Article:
Both parties agree and consider that there is sufficient confidence now in the CODEVI Industrial Park of Juana Mendez for the installation of new Factories and opening of new jobs, that will greatly benefit the town oh Juana Mendez as well as the Haitian country in general./

Written in Juana Mendez , February 14th, 2005.

For CODEVI For SOKOWA


Luis Gil Borgella Telor
Gerald Jean-Charles

Conclusion
Accordingly, IFC concludes that the proposed project will meet the applicable World Bank/IFC environment and social policies and the environmental, health and safety guidelines upon successful implementation of the agreed mitigation measures.

Monitoring and compliance
IFC will evaluate the project’s compliance with the applicable environmental and social requirements during the lifetime of the project by reviewing the annual monitoring reports (AMRs) prepared for the project covering: (i) the status of implementation of any measures contained in the Environmental and Social Action Plan as attached and (ii) ongoing performance of project-specific environmental, health and safety and social activities as reflected in the results of periodic and quantitative sampling and measuring programs. Periodic site supervision visits will also be conducted.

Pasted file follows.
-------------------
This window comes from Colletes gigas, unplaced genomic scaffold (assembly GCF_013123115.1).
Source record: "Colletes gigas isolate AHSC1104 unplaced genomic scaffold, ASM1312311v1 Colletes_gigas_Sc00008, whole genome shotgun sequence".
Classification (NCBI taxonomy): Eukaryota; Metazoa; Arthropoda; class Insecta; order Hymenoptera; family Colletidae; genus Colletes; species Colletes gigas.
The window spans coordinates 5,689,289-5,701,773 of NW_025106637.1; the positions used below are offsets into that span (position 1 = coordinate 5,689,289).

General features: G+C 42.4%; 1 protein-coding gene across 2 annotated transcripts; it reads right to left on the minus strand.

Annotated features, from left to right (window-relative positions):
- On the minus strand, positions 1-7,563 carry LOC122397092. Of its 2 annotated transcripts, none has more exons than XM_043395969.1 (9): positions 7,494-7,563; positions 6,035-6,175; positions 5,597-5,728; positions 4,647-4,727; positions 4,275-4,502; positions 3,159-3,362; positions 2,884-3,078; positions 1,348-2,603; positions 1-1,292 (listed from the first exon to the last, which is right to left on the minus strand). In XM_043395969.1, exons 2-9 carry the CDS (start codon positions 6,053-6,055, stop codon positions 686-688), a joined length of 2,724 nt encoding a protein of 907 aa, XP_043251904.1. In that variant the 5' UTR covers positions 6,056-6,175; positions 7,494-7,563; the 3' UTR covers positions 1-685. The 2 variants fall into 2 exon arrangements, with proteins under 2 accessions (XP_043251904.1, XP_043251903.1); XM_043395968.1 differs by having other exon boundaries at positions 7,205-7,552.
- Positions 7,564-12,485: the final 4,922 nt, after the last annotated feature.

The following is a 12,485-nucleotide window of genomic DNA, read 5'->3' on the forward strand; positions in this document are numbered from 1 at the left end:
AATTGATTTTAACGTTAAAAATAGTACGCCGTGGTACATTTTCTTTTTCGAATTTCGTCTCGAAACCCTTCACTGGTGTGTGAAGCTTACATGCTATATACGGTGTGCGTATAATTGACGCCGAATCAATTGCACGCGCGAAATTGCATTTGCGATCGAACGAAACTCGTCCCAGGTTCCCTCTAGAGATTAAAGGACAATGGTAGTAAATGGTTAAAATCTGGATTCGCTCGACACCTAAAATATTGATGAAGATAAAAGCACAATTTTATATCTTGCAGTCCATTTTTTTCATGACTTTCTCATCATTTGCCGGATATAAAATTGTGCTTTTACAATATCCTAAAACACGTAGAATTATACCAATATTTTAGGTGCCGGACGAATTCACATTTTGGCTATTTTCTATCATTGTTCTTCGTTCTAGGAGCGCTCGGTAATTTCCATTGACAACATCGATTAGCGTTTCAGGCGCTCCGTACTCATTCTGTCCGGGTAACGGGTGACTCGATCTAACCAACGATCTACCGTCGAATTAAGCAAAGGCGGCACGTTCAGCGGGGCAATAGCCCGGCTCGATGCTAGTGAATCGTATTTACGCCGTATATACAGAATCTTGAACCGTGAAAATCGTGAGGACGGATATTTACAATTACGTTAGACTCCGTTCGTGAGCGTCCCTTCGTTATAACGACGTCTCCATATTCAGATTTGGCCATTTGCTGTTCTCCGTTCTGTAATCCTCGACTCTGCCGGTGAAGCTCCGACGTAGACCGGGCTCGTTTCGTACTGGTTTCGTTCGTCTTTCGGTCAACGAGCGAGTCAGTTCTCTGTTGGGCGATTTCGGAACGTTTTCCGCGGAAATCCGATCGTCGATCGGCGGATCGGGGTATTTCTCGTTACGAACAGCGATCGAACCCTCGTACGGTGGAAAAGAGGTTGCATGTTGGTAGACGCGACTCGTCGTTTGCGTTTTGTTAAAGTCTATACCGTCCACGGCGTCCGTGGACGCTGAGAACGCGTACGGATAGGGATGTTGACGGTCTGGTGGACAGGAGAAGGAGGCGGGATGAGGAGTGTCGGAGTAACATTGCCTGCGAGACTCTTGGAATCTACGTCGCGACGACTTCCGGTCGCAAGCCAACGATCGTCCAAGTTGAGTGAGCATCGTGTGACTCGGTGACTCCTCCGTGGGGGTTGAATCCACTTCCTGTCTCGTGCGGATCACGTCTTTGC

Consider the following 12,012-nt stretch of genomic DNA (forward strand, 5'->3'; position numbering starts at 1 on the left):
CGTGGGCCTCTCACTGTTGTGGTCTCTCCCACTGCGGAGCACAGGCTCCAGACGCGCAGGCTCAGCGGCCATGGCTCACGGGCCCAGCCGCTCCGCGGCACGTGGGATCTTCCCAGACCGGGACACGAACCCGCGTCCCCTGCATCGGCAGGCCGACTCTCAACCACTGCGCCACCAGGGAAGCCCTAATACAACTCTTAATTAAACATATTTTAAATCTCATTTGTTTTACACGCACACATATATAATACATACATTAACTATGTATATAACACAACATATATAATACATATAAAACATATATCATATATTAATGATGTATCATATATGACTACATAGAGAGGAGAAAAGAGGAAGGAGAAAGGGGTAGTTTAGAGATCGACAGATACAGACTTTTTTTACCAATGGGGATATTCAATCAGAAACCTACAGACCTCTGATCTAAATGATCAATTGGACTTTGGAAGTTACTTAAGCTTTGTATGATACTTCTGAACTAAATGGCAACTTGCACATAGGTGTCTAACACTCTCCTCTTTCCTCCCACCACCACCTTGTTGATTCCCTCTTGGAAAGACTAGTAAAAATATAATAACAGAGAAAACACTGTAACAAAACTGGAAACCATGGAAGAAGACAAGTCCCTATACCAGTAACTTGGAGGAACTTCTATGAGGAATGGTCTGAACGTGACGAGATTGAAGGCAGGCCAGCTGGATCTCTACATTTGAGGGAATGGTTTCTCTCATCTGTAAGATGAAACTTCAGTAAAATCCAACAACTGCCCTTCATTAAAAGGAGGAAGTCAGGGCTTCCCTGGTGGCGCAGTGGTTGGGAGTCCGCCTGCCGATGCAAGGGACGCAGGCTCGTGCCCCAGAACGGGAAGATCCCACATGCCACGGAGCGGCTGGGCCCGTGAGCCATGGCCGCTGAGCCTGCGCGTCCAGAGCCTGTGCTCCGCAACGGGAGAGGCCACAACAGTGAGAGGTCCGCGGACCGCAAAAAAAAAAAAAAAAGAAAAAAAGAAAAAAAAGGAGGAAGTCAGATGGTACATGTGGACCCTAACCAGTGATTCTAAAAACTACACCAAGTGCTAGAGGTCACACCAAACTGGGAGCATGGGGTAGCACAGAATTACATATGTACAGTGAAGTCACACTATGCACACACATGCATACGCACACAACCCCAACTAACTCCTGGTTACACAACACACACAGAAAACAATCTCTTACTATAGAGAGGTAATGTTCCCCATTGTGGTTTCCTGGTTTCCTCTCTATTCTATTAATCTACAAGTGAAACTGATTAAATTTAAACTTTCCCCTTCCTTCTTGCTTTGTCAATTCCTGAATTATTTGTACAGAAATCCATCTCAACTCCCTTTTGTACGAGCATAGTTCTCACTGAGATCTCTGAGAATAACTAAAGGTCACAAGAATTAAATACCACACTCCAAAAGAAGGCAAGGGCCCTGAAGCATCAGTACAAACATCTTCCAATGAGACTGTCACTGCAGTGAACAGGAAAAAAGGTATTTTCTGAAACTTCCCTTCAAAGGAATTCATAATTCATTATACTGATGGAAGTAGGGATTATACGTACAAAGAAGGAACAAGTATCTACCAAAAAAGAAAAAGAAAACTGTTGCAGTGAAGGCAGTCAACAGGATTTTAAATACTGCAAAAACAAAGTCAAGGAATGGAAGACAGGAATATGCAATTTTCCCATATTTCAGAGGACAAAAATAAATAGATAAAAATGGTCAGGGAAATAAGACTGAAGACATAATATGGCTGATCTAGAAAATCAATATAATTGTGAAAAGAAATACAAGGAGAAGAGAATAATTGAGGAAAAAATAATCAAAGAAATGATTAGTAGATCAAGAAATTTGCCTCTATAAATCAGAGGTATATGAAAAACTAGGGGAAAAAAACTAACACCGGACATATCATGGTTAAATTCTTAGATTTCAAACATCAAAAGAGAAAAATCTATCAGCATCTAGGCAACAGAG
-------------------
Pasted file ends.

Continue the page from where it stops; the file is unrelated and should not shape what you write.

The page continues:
Environmental and Social Documentation
The following supporting documents provide further details of environmental and/or social issues:

Environmental and Social Action Plan is attached below:

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SCP FINAL+Annexes ENGLISH-09 10 03.pdf
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Final SCP Spanish Executive Summary Sept 09 03 for disclosure.pdf
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PCS Spanish Version without exec summary Sept 9 03.pdf
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PLAN KONPANSASYONSOSIALVlora_Full Creole version revised.pdf
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SCP Final Executive Summary Creole 09 10 03.pdf